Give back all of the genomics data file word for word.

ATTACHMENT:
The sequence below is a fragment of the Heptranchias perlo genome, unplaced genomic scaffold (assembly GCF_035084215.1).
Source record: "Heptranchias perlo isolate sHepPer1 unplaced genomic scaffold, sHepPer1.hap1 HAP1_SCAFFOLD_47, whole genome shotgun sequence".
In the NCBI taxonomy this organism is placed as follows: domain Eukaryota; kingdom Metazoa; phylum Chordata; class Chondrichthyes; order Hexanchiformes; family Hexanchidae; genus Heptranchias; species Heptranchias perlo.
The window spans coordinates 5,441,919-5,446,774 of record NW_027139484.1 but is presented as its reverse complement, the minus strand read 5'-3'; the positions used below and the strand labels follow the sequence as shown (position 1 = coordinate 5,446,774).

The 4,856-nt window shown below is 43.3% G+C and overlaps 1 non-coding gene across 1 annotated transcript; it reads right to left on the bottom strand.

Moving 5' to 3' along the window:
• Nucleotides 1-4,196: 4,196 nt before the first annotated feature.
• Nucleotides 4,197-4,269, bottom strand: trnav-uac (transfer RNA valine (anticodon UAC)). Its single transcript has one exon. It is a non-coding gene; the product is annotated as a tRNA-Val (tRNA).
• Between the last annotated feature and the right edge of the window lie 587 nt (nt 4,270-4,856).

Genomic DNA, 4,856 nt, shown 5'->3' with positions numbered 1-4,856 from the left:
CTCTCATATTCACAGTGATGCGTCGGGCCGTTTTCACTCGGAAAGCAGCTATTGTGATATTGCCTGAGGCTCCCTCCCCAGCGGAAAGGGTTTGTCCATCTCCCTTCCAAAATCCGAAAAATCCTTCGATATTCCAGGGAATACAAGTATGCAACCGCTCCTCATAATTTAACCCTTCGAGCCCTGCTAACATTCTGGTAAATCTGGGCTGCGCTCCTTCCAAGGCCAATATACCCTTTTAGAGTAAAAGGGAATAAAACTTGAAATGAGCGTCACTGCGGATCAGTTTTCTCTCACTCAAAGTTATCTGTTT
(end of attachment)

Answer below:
The sequence below is a fragment of the Heptranchias perlo genome, unplaced genomic scaffold (assembly GCF_035084215.1).
Source record: "Heptranchias perlo isolate sHepPer1 unplaced genomic scaffold, sHepPer1.hap1 HAP1_SCAFFOLD_47, whole genome shotgun sequence".
In the NCBI taxonomy this organism is placed as follows: domain Eukaryota; kingdom Metazoa; phylum Chordata; class Chondrichthyes; order Hexanchiformes; family Hexanchidae; genus Heptranchias; species Heptranchias perlo.
The window spans coordinates 5,441,919-5,446,774 of record NW_027139484.1 but is presented as its reverse complement, the minus strand read 5'-3'; the positions used below and the strand labels follow the sequence as shown (position 1 = coordinate 5,446,774).

The 4,856-nt window shown below is 43.3% G+C and overlaps 1 non-coding gene across 1 annotated transcript; it reads right to left on the bottom strand.

Moving 5' to 3' along the window:
• Nucleotides 1-4,196: 4,196 nt before the first annotated feature.
• Nucleotides 4,197-4,269, bottom strand: trnav-uac (transfer RNA valine (anticodon UAC)). Its single transcript has one exon. It is a non-coding gene; the product is annotated as a tRNA-Val (tRNA).
• Between the last annotated feature and the right edge of the window lie 587 nt (nt 4,270-4,856).

Genomic DNA, 4,856 nt, shown 5'->3' with positions numbered 1-4,856 from the left:
CTCTCATATTCACAGTGATGCGTCGGGCCGTTTTCACTCGGAAAGCAGCTATTGTGATATTGCCTGAGGCTCCCTCCCCAGCGGAAAGGGTTTGTCCATCTCCCTTCCAAAATCCGAAAAATCCTTCGATATTCCAGGGAATACAAGTATGCAACCGCTCCTCATAATTTAACCCTTCGAGCCCTGCTAACATTCTGGTAAATCTGGGCTGCGCTCCTTCCAAGGCCAATATACCCTTTTAGAGTAAAAGGGAATAAAACTTGAAATGAGCGTCACTGCGGATCAGTTTTCTCTCACTCAAAGTTATCTGTTT